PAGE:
Diabetes, PHRs,at teams - Hopkins Capstone


Published on

This is my capstone project for my MPH at Johns Hopkins, 2008.

Published in: Health & Medicine
  • Be the first to comment

  • Be the first to like this

No Downloads
Total views
On SlideShare
From Embeds
Number of Embeds
Embeds 0
No embeds

No notes for slide
  • Don’t understand DOCTOR, DEMMING
  • Close the loop and two things happen – statistics stop working, and the system starts working, there’s a whole new way to analyze such things that might be worth checking out. EXPLORE not ANALYZE., motor skils
  • Diabetes, PHRs,at teams - Hopkins Capstone

    1. 1. Can disadvantaged urban diabetes patients leverage the sharing of Personal Health Record data with self-management support teams to improve empowerment, access, and outcomes? Capstone Presentation A Research Grant Proposal at the Johns Hopkins Bloomberg School of Public Health May 1, 2007 R. Wade Schuette
    2. 2. Wade
    3. 3. Diabetes is a major problem <ul><li>Cancer, cardiovascular disease, and diabetes…continue to exact an enormous medical and economic toll. </li></ul><ul><li>The importance of maintaining a healthy lifestyle is underscored in Healthy People 2010 , the prevention agenda for the United States. http:// www.healthypeople.gov / </li></ul><ul><li>In order to save the most lives from cancer, health care resources should be concentrated on helping people “stop smoking, maintain a healthy weight and diet, exercise regularly, keep alcohol consumption at low-to-moderate levels, and get screened… </li></ul><ul><li>Source: National Institutes of Health (next page) </li></ul>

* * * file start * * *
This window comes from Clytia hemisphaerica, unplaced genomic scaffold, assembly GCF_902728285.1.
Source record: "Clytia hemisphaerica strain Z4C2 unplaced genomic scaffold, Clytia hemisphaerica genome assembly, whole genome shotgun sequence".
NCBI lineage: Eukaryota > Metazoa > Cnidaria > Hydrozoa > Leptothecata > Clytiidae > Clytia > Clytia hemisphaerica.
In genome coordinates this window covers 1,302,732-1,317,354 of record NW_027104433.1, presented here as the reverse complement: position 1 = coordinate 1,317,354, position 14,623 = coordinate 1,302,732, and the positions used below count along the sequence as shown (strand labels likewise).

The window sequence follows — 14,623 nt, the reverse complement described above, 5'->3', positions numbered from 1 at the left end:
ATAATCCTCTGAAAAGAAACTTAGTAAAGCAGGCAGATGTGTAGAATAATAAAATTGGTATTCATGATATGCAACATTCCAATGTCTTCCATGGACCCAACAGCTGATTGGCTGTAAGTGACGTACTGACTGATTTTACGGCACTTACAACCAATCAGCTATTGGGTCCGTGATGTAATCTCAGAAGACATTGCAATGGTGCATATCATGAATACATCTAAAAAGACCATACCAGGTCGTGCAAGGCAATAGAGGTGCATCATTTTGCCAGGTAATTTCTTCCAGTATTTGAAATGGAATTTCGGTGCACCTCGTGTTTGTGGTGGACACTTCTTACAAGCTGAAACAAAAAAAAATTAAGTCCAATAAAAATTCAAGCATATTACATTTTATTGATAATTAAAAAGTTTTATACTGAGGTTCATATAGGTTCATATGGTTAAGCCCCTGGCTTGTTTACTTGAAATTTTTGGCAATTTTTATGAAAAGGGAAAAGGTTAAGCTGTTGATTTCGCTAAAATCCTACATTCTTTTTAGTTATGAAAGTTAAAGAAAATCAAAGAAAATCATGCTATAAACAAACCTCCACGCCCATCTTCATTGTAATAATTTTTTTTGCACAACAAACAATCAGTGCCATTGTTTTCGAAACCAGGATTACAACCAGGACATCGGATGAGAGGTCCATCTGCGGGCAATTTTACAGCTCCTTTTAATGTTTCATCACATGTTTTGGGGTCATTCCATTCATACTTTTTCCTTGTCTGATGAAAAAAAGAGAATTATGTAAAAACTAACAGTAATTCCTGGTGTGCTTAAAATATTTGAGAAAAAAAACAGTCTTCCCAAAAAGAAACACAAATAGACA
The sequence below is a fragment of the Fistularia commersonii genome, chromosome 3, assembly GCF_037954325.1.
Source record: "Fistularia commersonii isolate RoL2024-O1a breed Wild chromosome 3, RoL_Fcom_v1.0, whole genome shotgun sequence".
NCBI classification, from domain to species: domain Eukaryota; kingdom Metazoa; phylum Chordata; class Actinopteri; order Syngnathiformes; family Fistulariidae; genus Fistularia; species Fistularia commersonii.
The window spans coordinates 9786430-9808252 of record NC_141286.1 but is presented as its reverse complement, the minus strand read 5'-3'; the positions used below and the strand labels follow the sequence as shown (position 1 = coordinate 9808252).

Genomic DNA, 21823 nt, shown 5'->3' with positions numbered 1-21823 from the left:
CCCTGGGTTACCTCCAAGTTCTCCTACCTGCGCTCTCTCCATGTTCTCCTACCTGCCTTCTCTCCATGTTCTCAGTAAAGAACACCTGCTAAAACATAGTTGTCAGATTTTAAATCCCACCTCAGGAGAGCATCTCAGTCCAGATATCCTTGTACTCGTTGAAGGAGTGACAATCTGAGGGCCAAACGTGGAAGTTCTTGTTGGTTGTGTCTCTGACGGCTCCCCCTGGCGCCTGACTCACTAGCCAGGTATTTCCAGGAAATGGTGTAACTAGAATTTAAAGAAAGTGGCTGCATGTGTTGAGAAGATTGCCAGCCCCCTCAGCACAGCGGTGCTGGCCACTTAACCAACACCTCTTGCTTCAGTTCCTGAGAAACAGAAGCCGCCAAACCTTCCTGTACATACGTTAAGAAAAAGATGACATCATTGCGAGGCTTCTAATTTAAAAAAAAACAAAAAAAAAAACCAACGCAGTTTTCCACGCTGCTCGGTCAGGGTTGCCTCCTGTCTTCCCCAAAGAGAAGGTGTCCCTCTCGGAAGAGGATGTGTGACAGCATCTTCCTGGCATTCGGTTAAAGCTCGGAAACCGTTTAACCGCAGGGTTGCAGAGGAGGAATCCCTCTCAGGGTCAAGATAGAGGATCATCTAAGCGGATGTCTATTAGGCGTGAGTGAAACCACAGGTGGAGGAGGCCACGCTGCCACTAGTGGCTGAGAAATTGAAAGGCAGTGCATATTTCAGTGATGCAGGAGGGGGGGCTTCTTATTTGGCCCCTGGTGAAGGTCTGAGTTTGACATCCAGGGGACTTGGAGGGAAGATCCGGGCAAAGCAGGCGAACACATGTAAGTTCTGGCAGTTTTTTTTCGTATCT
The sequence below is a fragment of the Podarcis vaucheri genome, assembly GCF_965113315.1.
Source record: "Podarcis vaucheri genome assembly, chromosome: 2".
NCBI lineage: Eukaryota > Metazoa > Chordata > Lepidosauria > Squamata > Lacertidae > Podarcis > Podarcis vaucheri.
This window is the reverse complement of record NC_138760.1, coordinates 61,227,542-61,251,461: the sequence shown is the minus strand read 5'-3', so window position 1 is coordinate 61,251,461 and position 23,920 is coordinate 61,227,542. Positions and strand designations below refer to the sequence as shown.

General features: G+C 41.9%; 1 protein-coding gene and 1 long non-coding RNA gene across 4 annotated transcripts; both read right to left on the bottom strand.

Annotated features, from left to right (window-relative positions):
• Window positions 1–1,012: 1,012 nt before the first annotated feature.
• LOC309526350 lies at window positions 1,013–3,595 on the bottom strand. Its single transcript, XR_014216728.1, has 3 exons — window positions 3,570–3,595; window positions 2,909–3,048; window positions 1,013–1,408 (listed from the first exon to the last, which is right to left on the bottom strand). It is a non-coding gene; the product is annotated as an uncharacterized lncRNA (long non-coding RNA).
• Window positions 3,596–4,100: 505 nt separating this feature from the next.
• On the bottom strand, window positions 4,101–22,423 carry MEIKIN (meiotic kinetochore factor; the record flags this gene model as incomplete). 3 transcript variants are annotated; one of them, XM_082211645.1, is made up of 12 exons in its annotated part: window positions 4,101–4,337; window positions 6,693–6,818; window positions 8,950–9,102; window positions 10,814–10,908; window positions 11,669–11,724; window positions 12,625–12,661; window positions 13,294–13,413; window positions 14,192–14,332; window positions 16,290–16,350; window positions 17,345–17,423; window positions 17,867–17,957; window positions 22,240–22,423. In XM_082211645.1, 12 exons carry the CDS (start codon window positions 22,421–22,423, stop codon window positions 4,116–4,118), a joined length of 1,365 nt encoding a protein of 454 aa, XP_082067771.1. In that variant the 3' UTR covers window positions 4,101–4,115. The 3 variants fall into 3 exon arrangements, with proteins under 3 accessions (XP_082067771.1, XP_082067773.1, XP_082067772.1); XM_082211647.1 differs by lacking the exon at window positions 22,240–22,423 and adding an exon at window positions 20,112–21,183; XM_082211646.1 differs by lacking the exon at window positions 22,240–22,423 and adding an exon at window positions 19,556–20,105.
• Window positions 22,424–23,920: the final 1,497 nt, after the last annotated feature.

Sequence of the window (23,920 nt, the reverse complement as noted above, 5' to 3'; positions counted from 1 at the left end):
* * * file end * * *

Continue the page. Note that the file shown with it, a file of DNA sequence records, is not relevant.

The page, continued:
4. 4. NIH is seeking proposals (R21) http://grants.nih.gov/grants/guide/pa-files/PA-06-337.html <ul><li>Expiration/Closing Date: January 3, 2008 </li></ul><ul><li>The purpose … is to expand our knowledge of basic decision-making processes underlying initiation and long-term maintenance of healthy lifestyle behaviors </li></ul><ul><li>New investigators, collaborations encouraged </li></ul><ul><ul><li>http://www.niaid.nih.gov/ncn/grants/plan/plan_i1.htm </li></ul></ul><ul><li>So, what would be both solid and innovative? </li></ul>
    5. 5. Can we improve the Chronic Care Model? http:// www.ihi.org/IHI/Topics/ChronicConditions /
    6. 6. First, computers have evolved since my uncle Roger’s day http://www.sprintspecialoffers.com
    7. 7. Second, theories are changing… <ul><li>Acute hospital care </li></ul><ul><li>Theory X </li></ul><ul><li>Authority </li></ul><ul><li>Expertise is the key </li></ul><ul><li>“ Good patients” don’t question orders </li></ul><ul><li>MD manages visits for “treatment” for “a disease”, quarterly </li></ul><ul><li>Chronic disease </li></ul><ul><li>Theory Y </li></ul><ul><li>Empowerment </li></ul><ul><li>Life-style is the key </li></ul><ul><li>Person manages their “life” on many levels and many fronts, many times a day </li></ul><ul><li>IOM’s “microsystems” </li></ul>
    8. 8. Third, the personal health record (PHR) is already here <ul><li>What is it? </li></ul><ul><li>HHS: http:// www.ncvhs.hhs.gov/0602nhiirpt.pdf </li></ul><ul><li>MedicAlert </li></ul><ul><ul><li>http://www.medicalert.org/home/homegradient.aspx </li></ul></ul><ul><li>Desire for data (AHIMA) </li></ul><ul><ul><li>http:// www.myphr.com/faqs/index.asp </li></ul></ul>